Agile Approach to Budgeting for Uncertain Times [#AgileApproach #AgileBudgeting]

Agile Approach to Budgeting for Uncertain Times [#AgileApproach #AgileBudgeting]

1. Change the purpose of planning and budgeting
2. Shift the focus from financial precision to strategic success
3. Plan faster and more frequently

1. Change the purpose of planning and budgeting
Effective planning and budgeting define success as improving outcomes for customers, employees, investors, and communities — not as hitting budgets.

It focuses on learning, adapting, and growing — not on trying to predict the unpredictable.

It tells the truth about forecasts, making it commendable to expose honest uncertainties and potential pivot points — not pretend they are unthinkable.

2. Shift the focus from financial precision to strategic success

Typical questions strategic portfolio guidelines might raise:
1. What are the outcomes that will be most important for strategic success?
2. In light of those priorities, where should resources go? For example, how much of our resources should go to running the business (operations) versus changing the business (innovations)?
3. Within innovation, what is the right balance of resources going toward incremental innovation versus breakthroughs?
4. How much should go to various customer segments?
5. How much should go to different sales and distribution channels, geographies, business units, brands, or product lines?
6. How much of our technology resources is properly spent on keeping current systems running versus developing new features or improving architecture?
7. What hypotheses must be true for these resource allocation strategies to work, and how can we test them most quickly and efficiently?

3. Plan faster and more frequently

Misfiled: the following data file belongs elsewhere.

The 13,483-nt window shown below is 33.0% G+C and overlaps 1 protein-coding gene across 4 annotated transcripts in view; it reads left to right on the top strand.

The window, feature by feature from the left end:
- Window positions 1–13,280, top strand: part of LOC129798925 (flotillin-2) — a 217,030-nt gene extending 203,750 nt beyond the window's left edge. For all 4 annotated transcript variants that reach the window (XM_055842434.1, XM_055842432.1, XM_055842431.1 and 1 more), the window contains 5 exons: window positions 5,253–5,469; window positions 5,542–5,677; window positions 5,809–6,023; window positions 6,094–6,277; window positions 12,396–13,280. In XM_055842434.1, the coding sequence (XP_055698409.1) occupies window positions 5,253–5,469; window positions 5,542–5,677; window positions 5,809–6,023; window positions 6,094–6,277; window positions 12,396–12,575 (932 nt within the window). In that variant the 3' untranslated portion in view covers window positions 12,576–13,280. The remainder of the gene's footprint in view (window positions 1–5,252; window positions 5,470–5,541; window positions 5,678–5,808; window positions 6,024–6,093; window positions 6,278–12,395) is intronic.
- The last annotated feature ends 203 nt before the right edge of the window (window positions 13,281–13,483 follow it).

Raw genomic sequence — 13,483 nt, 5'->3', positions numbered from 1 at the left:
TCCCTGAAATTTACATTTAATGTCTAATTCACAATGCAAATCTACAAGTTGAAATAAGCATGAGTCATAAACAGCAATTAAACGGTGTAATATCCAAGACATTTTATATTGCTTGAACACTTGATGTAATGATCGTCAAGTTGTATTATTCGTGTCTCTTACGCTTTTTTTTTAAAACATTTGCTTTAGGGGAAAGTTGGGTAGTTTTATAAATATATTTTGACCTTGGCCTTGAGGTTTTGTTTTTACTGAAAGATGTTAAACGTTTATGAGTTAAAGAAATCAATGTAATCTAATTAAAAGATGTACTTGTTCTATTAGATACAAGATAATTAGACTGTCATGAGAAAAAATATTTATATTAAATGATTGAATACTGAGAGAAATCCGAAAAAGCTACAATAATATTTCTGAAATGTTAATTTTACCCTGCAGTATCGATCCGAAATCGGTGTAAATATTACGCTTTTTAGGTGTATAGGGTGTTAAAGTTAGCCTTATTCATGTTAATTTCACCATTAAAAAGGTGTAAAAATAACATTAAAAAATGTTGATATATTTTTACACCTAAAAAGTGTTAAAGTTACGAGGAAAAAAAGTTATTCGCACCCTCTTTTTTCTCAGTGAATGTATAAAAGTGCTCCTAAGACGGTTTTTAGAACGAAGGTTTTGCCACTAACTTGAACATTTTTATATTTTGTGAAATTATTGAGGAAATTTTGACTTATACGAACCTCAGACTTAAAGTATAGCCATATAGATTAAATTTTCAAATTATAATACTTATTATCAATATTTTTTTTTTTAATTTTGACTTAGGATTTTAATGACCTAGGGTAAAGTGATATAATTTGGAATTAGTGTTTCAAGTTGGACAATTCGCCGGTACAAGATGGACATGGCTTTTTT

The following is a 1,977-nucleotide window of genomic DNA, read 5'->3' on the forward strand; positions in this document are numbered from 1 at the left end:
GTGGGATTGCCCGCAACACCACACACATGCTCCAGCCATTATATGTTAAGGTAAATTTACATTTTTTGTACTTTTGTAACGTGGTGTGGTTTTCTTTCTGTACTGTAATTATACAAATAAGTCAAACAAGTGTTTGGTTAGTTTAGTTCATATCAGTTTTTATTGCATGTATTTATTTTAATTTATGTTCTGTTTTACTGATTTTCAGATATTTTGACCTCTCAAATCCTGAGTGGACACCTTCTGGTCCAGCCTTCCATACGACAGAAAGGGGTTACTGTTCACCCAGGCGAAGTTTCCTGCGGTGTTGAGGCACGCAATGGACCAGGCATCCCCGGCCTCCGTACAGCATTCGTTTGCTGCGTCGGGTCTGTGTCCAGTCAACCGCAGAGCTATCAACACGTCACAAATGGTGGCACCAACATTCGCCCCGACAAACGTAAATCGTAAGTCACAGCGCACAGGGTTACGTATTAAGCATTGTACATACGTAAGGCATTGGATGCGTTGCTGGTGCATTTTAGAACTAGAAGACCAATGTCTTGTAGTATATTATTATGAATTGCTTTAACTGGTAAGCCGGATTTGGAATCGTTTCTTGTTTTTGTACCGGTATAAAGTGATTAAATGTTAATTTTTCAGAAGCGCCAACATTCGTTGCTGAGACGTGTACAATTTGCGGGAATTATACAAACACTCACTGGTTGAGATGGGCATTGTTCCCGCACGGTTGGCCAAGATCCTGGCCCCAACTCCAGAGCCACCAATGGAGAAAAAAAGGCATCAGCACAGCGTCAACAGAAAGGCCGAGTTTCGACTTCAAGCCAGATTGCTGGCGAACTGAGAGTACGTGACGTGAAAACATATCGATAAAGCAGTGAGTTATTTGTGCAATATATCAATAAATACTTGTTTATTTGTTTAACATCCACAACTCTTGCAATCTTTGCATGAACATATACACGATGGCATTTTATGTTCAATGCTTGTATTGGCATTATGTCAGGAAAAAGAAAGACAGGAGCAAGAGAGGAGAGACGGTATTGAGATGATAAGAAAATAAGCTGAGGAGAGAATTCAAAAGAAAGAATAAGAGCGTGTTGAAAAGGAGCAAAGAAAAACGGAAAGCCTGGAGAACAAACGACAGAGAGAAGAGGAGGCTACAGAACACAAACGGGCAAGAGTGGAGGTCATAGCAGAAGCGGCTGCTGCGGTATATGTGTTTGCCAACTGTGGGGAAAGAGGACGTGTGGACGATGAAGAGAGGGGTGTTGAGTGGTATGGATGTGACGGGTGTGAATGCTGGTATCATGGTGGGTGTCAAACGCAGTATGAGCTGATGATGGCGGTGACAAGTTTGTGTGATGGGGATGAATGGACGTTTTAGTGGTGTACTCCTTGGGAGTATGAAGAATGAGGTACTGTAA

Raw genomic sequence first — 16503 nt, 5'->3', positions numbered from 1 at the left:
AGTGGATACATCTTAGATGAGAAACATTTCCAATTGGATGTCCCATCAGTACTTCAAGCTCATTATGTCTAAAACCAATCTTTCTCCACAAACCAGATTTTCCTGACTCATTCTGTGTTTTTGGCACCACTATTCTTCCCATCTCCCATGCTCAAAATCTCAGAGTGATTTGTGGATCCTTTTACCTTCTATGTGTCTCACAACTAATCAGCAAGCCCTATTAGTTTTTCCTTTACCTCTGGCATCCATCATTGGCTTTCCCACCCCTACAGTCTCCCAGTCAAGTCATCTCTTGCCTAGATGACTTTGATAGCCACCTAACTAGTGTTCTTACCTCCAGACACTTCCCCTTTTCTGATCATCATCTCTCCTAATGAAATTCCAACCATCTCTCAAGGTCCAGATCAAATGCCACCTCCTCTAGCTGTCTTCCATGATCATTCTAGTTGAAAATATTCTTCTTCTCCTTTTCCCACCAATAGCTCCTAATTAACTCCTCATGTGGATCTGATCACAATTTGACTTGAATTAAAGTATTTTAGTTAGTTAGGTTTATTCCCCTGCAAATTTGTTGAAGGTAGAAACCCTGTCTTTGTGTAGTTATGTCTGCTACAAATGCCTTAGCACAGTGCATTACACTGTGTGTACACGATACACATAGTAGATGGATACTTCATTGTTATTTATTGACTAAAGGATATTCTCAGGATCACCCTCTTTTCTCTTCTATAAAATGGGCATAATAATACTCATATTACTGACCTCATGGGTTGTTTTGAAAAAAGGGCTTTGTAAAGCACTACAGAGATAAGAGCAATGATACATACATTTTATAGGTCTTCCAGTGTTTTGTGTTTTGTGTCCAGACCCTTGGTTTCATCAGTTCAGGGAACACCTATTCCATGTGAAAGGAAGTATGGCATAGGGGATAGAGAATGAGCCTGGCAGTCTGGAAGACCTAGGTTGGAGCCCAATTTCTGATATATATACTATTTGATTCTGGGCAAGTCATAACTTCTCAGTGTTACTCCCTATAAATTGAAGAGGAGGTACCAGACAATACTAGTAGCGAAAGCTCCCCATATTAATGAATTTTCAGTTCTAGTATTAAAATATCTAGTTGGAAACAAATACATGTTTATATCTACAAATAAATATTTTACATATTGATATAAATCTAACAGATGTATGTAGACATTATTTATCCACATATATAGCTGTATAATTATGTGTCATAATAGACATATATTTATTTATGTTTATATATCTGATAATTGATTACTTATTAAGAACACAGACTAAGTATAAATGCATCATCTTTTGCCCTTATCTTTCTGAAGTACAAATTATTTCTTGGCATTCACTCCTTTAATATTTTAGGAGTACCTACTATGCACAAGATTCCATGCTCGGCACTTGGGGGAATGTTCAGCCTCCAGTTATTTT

If budgets are inflexible and a crucial forecast cannot be adjusted, the person making it naturally obsesses over its accuracy. Left untouched, even small mistakes can compound over time and make a mess of plans.

However, if we can adjust a long-term forecast every quarter, month, or week, we can continually improve its accuracy in far less time and with far less effort.

Setting bold, challenging objectives and then adjusting plans to incorporate valuable lessons learned is the best way to improve.

Like five-day hurricane paths, five-year business strategies are hard to predict.

Fortunately, business planning can follow similar principles: describe an expected path, estimate the uncertainty and a reasonable range of outcomes, clarify the hypotheses behind the predictions, track the validity of those hypotheses, change those that are wrong and adapt the plans to achieve the best possible results in light of the most accurate information.

For most companies, traditional planning and budgeting has a comfortable certainty built into it.

Managers like knowing what is expected of them.

CEOs like the control it connotes.

It is hard to give that up.

But precision is not the same as accuracy, and plans that are flexible enough to focus on what truly creates value are worth the discomfort.

An Agile Approach to Budgeting for Uncertain Times
Harvard Business Review

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